Russia's ongoing war in Ukraine demonstrates that hypothetical scenarios of cyberattacks paralyzing satellite communications are already taking place.
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Two men in a video conference

Through the Glass Darkly: Ukraine and the Question of Genocide

Commentary / April 11, 2022
What is genocide? Did the Soviet Holodomor (man-made famine) in 1930s Ukraine fit this definition? Do the recent atrocities in Bucha? Has the Russian military conducted itself in a similar manner in prior conflicts? Is there a pattern there? Find out as Sean Patrick Hazlett meets with Stanford Professor Dr. Norman Naimark.
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Are We Dumb about Intelligence?

Q&As / April 5, 2022
Amy Zegart on the Capabilities of American Intel Gathering
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Headshot of a man

What Happens If There’s A Nuclear Attack

Q&As / April 5, 2022
Nearly 70% of Americans surveyed by the American Psychological Association said they worry the invasion of Ukraine could potentially lead to nuclear war and they fear that we could be at the beginning stages of World War III.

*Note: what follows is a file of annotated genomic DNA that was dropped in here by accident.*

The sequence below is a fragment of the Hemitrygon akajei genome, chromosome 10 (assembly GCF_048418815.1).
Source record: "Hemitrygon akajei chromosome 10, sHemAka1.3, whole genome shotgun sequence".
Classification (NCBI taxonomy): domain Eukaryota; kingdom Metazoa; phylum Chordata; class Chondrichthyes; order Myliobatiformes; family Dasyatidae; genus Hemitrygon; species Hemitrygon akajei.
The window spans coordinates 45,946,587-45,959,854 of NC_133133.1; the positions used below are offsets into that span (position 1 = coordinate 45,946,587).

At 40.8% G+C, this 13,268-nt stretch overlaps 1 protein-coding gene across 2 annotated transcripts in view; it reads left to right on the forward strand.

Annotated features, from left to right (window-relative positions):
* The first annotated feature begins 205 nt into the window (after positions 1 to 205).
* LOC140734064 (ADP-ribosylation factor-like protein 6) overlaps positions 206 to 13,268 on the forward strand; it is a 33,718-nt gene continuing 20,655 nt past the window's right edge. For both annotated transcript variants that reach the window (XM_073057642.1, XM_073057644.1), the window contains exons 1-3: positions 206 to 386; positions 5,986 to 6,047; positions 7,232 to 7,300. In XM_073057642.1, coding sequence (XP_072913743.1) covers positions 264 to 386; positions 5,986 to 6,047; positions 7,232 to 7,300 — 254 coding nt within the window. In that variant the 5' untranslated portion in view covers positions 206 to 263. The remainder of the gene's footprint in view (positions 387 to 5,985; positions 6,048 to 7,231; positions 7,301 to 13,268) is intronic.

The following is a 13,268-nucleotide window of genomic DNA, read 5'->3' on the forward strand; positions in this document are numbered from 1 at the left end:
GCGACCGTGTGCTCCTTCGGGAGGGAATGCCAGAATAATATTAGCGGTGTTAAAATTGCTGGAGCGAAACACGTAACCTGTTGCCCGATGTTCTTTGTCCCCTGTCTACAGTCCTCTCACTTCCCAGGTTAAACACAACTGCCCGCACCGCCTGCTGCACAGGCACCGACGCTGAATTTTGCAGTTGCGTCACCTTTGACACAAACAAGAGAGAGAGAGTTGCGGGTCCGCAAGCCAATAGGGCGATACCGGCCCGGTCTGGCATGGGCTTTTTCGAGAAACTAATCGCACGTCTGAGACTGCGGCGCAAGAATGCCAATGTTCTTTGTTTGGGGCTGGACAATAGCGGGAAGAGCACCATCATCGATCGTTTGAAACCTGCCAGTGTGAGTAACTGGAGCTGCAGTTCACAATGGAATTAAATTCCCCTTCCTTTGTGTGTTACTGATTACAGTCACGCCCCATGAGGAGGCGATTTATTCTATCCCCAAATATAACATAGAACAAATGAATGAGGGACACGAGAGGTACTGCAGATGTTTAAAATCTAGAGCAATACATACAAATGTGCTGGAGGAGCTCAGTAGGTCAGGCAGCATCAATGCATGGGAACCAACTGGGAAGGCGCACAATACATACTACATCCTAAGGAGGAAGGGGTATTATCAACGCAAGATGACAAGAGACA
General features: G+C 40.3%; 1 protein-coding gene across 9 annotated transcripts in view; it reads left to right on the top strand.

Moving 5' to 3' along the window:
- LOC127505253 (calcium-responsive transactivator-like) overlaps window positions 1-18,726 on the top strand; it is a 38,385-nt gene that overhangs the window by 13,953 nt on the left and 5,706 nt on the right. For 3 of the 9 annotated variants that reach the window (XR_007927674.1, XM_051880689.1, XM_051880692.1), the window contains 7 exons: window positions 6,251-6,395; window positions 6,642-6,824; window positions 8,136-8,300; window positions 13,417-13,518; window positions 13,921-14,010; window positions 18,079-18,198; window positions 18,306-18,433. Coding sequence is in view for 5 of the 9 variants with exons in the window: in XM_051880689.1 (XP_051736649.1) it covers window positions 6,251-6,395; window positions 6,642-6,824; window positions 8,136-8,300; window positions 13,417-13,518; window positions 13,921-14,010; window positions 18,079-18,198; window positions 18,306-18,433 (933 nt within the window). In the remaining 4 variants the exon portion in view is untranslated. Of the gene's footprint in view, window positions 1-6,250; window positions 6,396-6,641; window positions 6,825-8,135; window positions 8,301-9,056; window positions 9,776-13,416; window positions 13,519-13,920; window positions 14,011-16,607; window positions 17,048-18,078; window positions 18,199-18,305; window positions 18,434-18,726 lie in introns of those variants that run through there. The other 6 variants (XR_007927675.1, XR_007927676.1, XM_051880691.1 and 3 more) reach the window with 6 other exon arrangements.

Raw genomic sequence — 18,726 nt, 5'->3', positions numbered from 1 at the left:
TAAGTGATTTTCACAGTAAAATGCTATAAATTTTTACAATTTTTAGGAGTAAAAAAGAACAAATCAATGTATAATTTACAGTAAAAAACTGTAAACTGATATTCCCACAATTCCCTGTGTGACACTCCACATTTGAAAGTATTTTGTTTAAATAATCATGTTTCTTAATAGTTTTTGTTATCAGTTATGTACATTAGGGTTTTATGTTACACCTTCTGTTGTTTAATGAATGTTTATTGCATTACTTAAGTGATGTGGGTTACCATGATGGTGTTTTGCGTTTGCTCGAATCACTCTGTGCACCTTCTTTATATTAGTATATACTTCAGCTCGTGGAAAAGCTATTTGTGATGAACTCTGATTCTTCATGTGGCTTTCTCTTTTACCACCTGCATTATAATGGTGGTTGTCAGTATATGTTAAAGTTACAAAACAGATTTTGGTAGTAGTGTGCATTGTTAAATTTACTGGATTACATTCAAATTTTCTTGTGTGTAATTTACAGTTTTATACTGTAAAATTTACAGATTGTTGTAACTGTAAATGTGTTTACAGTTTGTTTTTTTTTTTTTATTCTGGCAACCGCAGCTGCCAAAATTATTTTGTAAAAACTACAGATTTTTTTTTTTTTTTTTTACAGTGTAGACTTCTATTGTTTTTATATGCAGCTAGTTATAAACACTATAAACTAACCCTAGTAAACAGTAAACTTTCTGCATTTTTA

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Vladimir Putin and Volodymyr Zelenskyy

Russia-Ukraine: A Negotiated Settlement will be Difficult

Commentary / March 31, 2022
All wars come to an end. One side may be conquered, the attacker may give up and withdraw, or the warring parties can negotiate a settlement.
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Man smiling

Russia’s ambitions, Ukraine’s resistance, and the West’s response

Commentary / March 28, 2022
On March 15, as the Russia-Ukraine war neared the three-week mark, Brookings experts held a discussion on developments in the conflict so far and what might be coming.
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BrahMos Missile.

Not much happened after India’s accidental cruise missile launch into Pakistan—this time.

Commentary / March 25, 2022
India accidentally fired a cruise missile into Pakistan on March 9, 2022. The missile was not armed and no lives were lost. Both sides projected calm in the incident’s aftermath. Still, the incident raises questions about the safety of India’s cruise missile systems, especially given the real risk of accidental escalation between nuclear-armed adversaries.
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Woman smiling

Long in the Making: The Russian Invasion of Ukraine